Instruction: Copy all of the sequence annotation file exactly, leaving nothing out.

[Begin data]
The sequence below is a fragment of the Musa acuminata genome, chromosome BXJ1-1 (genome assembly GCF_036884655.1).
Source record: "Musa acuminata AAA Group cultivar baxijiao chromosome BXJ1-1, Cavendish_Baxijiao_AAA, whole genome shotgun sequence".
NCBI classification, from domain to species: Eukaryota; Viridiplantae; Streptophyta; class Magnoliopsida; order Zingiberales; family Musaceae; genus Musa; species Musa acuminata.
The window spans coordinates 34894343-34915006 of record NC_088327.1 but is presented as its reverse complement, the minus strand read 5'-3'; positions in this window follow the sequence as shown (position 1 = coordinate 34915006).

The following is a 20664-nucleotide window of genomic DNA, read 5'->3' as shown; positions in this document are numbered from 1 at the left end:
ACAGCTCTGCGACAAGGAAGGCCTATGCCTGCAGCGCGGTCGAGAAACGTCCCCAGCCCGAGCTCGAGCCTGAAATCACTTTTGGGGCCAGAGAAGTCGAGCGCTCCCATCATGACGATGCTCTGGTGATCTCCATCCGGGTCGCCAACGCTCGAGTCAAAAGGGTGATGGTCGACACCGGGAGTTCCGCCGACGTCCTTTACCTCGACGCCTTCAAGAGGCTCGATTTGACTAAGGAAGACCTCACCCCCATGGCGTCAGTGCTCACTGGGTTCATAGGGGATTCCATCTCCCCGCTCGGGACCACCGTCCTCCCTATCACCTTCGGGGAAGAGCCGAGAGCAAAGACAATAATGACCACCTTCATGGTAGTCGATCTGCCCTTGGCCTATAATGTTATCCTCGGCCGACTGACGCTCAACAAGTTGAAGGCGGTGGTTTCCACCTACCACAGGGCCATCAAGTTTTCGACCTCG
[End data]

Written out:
The sequence below is a fragment of the Musa acuminata genome, chromosome BXJ1-1 (genome assembly GCF_036884655.1).
Source record: "Musa acuminata AAA Group cultivar baxijiao chromosome BXJ1-1, Cavendish_Baxijiao_AAA, whole genome shotgun sequence".
NCBI classification, from domain to species: Eukaryota; Viridiplantae; Streptophyta; class Magnoliopsida; order Zingiberales; family Musaceae; genus Musa; species Musa acuminata.
The window spans coordinates 34894343-34915006 of record NC_088327.1 but is presented as its reverse complement, the minus strand read 5'-3'; positions in this window follow the sequence as shown (position 1 = coordinate 34915006).

The following is a 20664-nucleotide window of genomic DNA, read 5'->3' as shown; positions in this document are numbered from 1 at the left end:
ACAGCTCTGCGACAAGGAAGGCCTATGCCTGCAGCGCGGTCGAGAAACGTCCCCAGCCCGAGCTCGAGCCTGAAATCACTTTTGGGGCCAGAGAAGTCGAGCGCTCCCATCATGACGATGCTCTGGTGATCTCCATCCGGGTCGCCAACGCTCGAGTCAAAAGGGTGATGGTCGACACCGGGAGTTCCGCCGACGTCCTTTACCTCGACGCCTTCAAGAGGCTCGATTTGACTAAGGAAGACCTCACCCCCATGGCGTCAGTGCTCACTGGGTTCATAGGGGATTCCATCTCCCCGCTCGGGACCACCGTCCTCCCTATCACCTTCGGGGAAGAGCCGAGAGCAAAGACAATAATGACCACCTTCATGGTAGTCGATCTGCCCTTGGCCTATAATGTTATCCTCGGCCGACTGACGCTCAACAAGTTGAAGGCGGTGGTTTCCACCTACCACAGGGCCATCAAGTTTTCGACCTCG